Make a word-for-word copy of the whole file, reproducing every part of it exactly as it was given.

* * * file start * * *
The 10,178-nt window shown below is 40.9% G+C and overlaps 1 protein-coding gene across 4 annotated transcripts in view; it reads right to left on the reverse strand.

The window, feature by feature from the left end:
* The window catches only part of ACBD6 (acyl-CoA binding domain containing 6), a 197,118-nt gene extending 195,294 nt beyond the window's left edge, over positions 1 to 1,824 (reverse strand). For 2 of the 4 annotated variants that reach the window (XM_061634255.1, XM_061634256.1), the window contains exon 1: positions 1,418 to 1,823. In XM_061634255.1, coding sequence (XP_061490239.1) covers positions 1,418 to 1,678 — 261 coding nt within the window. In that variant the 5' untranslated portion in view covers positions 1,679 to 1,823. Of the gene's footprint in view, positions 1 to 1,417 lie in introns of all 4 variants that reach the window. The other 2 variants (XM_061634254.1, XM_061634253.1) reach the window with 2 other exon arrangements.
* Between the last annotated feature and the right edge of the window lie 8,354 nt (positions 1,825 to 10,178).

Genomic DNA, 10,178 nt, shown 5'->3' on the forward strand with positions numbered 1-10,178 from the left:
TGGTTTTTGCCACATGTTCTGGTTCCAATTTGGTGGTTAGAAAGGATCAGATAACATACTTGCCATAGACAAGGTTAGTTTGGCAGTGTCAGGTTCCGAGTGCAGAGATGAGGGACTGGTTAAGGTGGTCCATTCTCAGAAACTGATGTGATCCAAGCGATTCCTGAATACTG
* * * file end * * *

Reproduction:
The 10,178-nt window shown below is 40.9% G+C and overlaps 1 protein-coding gene across 4 annotated transcripts in view; it reads right to left on the reverse strand.

The window, feature by feature from the left end:
* The window catches only part of ACBD6 (acyl-CoA binding domain containing 6), a 197,118-nt gene extending 195,294 nt beyond the window's left edge, over positions 1 to 1,824 (reverse strand). For 2 of the 4 annotated variants that reach the window (XM_061634255.1, XM_061634256.1), the window contains exon 1: positions 1,418 to 1,823. In XM_061634255.1, coding sequence (XP_061490239.1) covers positions 1,418 to 1,678 — 261 coding nt within the window. In that variant the 5' untranslated portion in view covers positions 1,679 to 1,823. Of the gene's footprint in view, positions 1 to 1,417 lie in introns of all 4 variants that reach the window. The other 2 variants (XM_061634254.1, XM_061634253.1) reach the window with 2 other exon arrangements.
* Between the last annotated feature and the right edge of the window lie 8,354 nt (positions 1,825 to 10,178).

Genomic DNA, 10,178 nt, shown 5'->3' on the forward strand with positions numbered 1-10,178 from the left:
TGGTTTTTGCCACATGTTCTGGTTCCAATTTGGTGGTTAGAAAGGATCAGATAACATACTTGCCATAGACAAGGTTAGTTTGGCAGTGTCAGGTTCCGAGTGCAGAGATGAGGGACTGGTTAAGGTGGTCCATTCTCAGAAACTGATGTGATCCAAGCGATTCCTGAATACTG